A trip down memory lane usually recalls happy events from the past but for those of us who were born before 1950 Keith Mankin's  presentation "Polio- Then and Now" reminded us of the scourge of polio which kept us away from summer activities before the development of vaccines.
Keith is a retired pediatric orthopaedic  surgeon whose father Henry was involved in the treatment of polio victims.
A series of slides starting with an Egyptian tomb painting depicted how long polio has ravaged humanity. Although there are multiple strains of the virus the most deadly- bulbar polio is the most virulent, killing most victims except for those who became confined in iron lungs for life. Those who led to the treatment and eradication of polio include Sister Kenny, FDR who established the March of Dimes for research and treatment, John Enders who isolated the polio virus, and Jonas Salk and Albert Sabin who developed vaccines to protect against the disease.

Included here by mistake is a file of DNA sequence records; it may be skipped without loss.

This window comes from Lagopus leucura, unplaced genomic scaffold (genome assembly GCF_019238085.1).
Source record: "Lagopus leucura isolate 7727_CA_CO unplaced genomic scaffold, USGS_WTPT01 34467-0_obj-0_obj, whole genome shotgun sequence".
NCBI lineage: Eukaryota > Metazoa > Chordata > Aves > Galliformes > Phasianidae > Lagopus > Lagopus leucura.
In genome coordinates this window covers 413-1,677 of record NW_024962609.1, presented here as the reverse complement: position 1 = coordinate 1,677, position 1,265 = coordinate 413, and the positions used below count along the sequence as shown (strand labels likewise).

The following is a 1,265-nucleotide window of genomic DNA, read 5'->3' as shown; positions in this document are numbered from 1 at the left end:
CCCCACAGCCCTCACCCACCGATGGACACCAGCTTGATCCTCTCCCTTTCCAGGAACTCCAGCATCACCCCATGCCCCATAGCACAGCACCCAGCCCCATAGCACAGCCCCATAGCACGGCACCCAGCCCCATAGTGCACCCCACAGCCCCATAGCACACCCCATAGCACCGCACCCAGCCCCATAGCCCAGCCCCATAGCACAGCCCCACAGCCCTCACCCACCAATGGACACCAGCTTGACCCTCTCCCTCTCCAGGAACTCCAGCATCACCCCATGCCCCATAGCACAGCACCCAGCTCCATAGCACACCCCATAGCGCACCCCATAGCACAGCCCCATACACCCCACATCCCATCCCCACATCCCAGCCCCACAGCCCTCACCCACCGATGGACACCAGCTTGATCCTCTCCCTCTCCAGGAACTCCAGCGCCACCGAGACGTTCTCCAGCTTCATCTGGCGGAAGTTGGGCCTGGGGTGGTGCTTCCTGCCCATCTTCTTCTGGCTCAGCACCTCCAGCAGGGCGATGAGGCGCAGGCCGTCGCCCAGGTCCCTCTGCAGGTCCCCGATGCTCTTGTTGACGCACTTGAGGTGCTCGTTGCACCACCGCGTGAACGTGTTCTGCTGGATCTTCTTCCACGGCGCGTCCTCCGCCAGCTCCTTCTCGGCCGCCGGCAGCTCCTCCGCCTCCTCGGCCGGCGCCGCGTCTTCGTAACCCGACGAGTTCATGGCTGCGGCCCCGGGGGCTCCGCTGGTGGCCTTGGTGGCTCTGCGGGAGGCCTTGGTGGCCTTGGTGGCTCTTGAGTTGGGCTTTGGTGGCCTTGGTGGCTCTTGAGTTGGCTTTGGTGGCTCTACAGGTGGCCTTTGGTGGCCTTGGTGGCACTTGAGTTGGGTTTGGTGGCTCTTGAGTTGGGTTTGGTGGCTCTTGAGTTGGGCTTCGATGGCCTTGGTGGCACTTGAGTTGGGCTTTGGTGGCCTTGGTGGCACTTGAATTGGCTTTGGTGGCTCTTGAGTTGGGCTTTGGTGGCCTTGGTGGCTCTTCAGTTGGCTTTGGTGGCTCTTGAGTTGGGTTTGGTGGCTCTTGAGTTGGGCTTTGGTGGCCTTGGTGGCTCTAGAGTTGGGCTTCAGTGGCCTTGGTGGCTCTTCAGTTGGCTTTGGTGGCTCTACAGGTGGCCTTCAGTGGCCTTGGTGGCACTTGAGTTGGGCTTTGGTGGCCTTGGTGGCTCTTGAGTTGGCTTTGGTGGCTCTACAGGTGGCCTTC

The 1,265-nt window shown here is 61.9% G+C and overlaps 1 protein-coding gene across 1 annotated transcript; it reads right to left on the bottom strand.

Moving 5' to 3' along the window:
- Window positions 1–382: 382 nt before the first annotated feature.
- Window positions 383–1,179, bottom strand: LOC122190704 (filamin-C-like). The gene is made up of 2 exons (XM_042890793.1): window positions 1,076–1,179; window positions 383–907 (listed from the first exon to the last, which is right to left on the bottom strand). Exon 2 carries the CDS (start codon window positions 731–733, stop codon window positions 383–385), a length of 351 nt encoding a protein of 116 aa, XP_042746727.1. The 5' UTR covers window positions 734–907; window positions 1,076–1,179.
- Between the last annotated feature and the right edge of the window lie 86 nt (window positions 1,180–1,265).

Of course we Rotarians are well aware of the campaign to defeat polio worldwide. In 1988 there were 350,000 cases reported. With the assistance of the Bill and Melinda Gates Foundation and the W.H.O. only remote regions in Pakistan and Afganistan have reported cases that must be addressed to reach our goal.